Contemporary American literature is one of my (many) weak spots.  And while I suspect some literati might object, reading this essay in the NY Times magazine does little to make me want to emend it.

Rophie’s central point is that the current batch of American male authors lack the verve of their predecessors and, well, are simply more conservative.

The younger writers are so self- conscious, so steeped in a certain kind of liberal education, that their characters can’t condone even their own sexual impulses; they are, in short, too cool for sex. Even the mildest display of male aggression is a sign of being overly hopeful, overly earnest or politically un toward.

Read at your own risk.  More edifying, and to the point, is Douthat’s incisive explication, where he channels Chesterton’s theory on the necessity of limits to art:
In their wild quest to overturn every conceivable taboo, in other words, the Great Male Authors of mid-century may have succeeded a little bit too well. By tearing down every possible stricture on fictional representations of sex, they abandoned their successors to the vicissitudes of a world where anything could be written, but nothing could really shock. Great art depends on walls as well as open doors, on constraints as well as cultural blank checks. And anyone who’s nostalgic for the exhilarating transgressiveness that once animated American literature should probably be at least a little bit nostalgic for the taboos that made transgression possible.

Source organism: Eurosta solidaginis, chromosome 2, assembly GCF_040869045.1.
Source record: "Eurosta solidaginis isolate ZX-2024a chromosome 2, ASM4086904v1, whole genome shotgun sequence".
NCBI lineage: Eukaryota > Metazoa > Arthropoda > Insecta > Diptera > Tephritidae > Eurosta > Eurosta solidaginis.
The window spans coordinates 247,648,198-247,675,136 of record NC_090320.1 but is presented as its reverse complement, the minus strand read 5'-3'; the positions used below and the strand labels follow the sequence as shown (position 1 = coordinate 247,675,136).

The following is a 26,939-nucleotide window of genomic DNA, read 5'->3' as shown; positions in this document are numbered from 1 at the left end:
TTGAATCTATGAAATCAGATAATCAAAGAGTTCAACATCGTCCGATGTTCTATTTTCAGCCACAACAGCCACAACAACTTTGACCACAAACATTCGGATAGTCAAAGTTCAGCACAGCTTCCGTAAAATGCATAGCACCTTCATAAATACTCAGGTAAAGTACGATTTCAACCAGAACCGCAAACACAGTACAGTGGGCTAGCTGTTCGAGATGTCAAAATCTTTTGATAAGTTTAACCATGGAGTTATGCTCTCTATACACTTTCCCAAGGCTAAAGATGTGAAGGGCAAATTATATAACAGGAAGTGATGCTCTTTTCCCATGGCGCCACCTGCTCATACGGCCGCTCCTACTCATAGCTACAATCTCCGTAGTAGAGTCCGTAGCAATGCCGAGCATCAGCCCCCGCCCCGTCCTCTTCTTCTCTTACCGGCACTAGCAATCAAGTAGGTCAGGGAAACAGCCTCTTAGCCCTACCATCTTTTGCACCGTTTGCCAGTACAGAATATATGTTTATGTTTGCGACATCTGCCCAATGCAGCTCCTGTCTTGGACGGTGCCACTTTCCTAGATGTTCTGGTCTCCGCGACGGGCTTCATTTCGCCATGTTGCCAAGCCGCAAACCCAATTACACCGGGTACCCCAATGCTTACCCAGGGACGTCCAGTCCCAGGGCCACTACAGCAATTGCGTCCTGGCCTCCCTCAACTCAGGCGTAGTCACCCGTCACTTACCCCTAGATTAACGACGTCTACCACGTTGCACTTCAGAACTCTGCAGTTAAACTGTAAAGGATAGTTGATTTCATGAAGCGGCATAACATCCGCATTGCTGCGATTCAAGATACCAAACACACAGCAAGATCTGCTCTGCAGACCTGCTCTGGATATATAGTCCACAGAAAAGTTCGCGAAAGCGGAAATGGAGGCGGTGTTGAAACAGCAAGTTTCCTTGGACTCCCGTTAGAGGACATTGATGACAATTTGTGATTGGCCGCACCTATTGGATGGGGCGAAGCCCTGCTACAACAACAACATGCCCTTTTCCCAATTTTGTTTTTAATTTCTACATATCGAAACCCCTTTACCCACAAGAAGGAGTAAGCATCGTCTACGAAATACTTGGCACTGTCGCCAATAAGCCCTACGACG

To sound a theme I’ve voiced before, the sacred not only provides meanings for the act itself, but for transgressions as well.

There’s a Straussian type point to be made about the virtues of cultural Christianity somewhere in here, but I’ll leave that aside.

In an artistic world that doesn’t have boundaries to eschew, the only rebellion left is to erect some new ones.  Package abstinence in such a way that it not only becomes the blasé boredom of young men who have no imaginations, but the romantic rebellion against a world without standards.  Make it not just the new ‘cool,’ but the only reasonable option for those with enough independence to assert themselves against the mollifying and subduing effects of the world.

Or, instead , just add vampires.  And make them shiny.

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Articles by Matthew Lee Anderson


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